Trial ‘one-time teacher’ Marijn Scholte affects all teachers

Illustration: Lotte Verheul

Yesterday it was packed in the courtroom where former teacher Marijn Scholte sued Utrecht University. Several dozen teachers came to support Scholte in his fight against temporary contracts.

For four years, Marijn Scholte worked as a lecturer at the Faculty of Social Sciences at Utrecht University. His contract expired in March, but there was no permanent employment, because according to the institution, research work must also be done for that.

Scholte then applied for another vacancy at the university. To his surprise, his letter was set aside because, according to the university, it would be a sign of bad employerhood if he were to get a temporary contract again. That led Scholte to decide to go to court for a permanent contract.

touches everyone
“There is a broad social discussion behind this case,” states his lawyer Twan Kersten in the courtroom, which is well filled with about fifty listeners. One of the teachers who came to court to show support for Scholte is Luzia Heu. As a university lecturer, she has been given a permanent contract in Utrecht. But according to her, everyone suffers from the many temporary contracts. “New people need to be trained again and again. It places a higher burden on all teachers, ”she says.

Teacher Jasper Steggink is also following the case closely. He says he’s in the same boat as Scholte. He has had three contracts in three years and also had to leave Utrecht University. “I knew when I started that I got a temporary contract and saw it primarily as a great opportunity. I now see what system is behind it, and I feel that this is a dead end for me, ”he says. Steggink hopes the lawsuit will bring about “structural changes.”

Unwanted system
Lawyer Kersten argues in his plea that the university is guilty of being a bad employer. “A teacher is always happy that he has a job. This is how an undesirable system is maintained. “According to him, Scholte’s temporary contract does not do justice to the building work he carried out.” In fact, it is clear: there is a permanent need for teachers, “he says.

Sophie Wierenga-Heintz, the university’s lawyer, denies that there is a bad employer. According to her, no “false expectations” have been created. In addition, she believes that a layer of temporary lecturers is part of the business operation because the university must be able to respond to fluctuating students. The institution also needs temporary replacements for permanent teachers participating in research projects.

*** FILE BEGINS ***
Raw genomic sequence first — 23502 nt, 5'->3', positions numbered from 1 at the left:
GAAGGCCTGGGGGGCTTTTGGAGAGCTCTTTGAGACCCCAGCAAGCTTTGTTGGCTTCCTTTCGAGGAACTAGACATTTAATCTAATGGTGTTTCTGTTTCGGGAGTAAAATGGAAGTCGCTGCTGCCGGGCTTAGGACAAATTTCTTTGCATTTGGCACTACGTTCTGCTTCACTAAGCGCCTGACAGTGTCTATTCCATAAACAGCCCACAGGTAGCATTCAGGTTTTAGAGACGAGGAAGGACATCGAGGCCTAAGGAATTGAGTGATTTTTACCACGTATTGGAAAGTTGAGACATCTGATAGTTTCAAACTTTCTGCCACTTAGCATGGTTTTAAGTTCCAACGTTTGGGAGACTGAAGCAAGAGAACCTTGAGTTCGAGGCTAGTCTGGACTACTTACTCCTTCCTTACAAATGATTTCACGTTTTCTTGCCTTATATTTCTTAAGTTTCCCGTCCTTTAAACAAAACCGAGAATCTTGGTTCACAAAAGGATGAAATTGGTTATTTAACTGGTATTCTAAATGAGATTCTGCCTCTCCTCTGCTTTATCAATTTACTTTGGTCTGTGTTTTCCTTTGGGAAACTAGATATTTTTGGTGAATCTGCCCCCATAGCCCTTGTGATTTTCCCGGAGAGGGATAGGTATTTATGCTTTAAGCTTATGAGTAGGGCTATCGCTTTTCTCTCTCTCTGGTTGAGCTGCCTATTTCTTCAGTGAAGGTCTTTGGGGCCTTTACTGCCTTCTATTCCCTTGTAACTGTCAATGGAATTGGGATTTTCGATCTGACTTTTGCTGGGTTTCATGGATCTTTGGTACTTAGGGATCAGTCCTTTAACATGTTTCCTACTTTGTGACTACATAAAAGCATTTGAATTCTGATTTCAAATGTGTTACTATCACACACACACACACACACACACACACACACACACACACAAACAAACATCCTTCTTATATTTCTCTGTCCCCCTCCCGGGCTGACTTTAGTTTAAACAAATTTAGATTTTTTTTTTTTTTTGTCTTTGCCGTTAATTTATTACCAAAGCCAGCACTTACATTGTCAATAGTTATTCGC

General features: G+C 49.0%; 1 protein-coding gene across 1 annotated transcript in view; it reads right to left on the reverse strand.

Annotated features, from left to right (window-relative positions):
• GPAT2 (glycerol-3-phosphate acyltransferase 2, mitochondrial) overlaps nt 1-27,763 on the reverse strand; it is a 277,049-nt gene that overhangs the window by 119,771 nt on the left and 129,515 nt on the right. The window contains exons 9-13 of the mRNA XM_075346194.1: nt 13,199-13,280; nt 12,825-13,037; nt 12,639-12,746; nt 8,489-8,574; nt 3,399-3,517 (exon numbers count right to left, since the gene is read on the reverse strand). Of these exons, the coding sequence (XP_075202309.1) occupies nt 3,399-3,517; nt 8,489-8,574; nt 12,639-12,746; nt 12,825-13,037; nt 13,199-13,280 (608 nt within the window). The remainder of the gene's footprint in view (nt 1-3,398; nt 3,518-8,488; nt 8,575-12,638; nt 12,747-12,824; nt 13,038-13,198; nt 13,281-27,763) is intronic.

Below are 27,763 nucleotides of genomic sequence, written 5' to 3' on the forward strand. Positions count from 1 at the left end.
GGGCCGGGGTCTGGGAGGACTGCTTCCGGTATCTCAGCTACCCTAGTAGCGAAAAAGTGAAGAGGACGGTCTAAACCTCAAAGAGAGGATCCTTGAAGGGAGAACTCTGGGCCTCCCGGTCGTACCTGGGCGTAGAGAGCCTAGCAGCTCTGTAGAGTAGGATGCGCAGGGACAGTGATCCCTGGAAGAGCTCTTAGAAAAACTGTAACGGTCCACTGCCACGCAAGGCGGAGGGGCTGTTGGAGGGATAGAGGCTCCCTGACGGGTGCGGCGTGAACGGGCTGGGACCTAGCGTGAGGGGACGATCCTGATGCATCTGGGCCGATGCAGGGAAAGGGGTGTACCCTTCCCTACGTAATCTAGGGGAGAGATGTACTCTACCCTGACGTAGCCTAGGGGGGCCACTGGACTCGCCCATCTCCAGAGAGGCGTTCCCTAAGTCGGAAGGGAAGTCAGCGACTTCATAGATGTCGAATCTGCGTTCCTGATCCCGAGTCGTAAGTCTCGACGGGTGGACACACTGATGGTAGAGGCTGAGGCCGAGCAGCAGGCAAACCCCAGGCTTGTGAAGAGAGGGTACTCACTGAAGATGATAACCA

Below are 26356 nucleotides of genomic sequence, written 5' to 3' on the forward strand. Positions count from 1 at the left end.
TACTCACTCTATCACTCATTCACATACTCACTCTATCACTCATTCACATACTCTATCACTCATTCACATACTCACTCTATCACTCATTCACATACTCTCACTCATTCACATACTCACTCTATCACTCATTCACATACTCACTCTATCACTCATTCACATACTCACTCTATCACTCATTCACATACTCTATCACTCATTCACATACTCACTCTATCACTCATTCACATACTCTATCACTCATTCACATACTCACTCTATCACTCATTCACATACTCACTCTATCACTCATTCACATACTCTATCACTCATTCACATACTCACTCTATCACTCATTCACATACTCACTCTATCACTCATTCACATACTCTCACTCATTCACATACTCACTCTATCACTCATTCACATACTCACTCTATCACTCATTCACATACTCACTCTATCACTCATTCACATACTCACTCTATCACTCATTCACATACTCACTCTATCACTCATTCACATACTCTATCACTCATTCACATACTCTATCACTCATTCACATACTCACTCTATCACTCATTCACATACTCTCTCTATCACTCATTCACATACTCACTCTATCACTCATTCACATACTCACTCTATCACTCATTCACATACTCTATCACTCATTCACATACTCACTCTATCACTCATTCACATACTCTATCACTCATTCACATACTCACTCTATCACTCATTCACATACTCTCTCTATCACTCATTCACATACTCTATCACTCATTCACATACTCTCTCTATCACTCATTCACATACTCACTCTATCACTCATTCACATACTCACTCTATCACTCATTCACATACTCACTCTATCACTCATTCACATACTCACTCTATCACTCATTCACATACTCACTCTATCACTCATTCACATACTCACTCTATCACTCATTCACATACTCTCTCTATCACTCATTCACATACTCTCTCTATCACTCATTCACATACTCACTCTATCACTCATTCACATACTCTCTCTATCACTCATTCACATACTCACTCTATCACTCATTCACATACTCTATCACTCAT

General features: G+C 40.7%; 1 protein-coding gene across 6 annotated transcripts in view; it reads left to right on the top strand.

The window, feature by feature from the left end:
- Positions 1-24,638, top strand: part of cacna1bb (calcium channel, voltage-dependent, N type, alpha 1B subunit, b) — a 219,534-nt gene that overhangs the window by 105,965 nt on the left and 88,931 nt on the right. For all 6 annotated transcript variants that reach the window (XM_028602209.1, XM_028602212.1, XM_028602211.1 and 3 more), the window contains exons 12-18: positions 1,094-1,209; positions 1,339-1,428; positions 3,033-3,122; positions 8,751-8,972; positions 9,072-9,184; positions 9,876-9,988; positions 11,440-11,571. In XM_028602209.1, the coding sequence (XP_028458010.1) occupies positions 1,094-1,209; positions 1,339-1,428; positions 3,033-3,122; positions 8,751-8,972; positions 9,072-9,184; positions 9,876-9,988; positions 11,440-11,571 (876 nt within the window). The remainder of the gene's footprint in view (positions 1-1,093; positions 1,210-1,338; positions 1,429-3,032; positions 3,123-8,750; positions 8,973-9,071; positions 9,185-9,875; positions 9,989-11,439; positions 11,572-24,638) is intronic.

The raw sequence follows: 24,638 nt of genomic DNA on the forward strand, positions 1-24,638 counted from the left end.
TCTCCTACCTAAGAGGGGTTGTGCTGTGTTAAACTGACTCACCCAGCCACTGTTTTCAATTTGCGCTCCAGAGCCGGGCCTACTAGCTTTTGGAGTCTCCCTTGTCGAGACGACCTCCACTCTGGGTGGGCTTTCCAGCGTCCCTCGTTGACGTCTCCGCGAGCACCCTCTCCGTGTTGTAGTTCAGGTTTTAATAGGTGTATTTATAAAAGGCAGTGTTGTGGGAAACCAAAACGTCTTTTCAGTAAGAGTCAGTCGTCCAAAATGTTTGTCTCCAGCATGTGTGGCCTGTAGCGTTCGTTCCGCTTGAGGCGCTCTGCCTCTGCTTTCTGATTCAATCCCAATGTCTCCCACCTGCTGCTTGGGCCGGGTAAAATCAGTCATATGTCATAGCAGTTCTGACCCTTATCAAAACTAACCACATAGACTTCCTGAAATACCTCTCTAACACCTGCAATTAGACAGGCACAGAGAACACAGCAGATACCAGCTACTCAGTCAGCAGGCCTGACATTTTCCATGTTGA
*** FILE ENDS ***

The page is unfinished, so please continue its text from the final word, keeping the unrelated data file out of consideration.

Fill holes
The university is “not afraid” of permanent contracts, the lawyer argues, but wants to ensure that education is mainly provided by university lecturers (who combine teaching and research). According to the lawyer, other teachers are only used to fill the gaps within the fixed capacity. The university plans to expand the number of foreign ministers, she emphasizes, which will increase the number of permanent employees.

Unfortunately
Utrecht University yesterday issued a statement saying it is “unfortunate” that a former employee has gone to court. She will “treat temp colleagues well”, but will “unfortunately certainly not be able to offer them all permanent employment”.

The judge sums up the dispute briefly and well: “Is this building work? One says ‘yes’, the other says ‘no’. The law is so simple sometimes. “The verdict follows on August 3.

Frame

© HUMLE. Source: Universities in the Netherlands, WOPI.

Professors and associate professors almost all have a permanent contract, while PhD students are all in temporary employment, as are most ‘other’ researchers, such as postdocs. But there are also big differences between universities.

Only 11 percent of the university teachers at TU Delft have a temporary employment, compared to 60 percent at Erasmus University Rotterdam. It is precisely for this group that Minister Dijkgraaf creates ‘start-up grants’ of 300,000 euros, which they receive with a fixed contract.

The spread is even greater among the group of ‘other’ teachers who do not research. Only 29 percent of them have a temporary job at Eindhoven University of Technology, compared to 90 percent at Utrecht University.

The support staff, including administrators and library staff, are doing particularly well at VU University Amsterdam (only 11 percent temporarily), while TU Delft comes out at 27 percent.

No new agreements have been entered into in the new agreement on temporary contracts. The parties will begin a joint study in September on the question of “how the teachers’ collective bargaining position can be improved in the next collective bargaining period”, it states, “especially also look at the possibility of creating more permanent contracts.”

The previous agreement contained agreements on additional permanent employment, but these caused outrage. The other teachers did not appear in it and felt abandoned. The agreement was threatened without the approval of the members, after which the unions explained how complicated the negotiations were.

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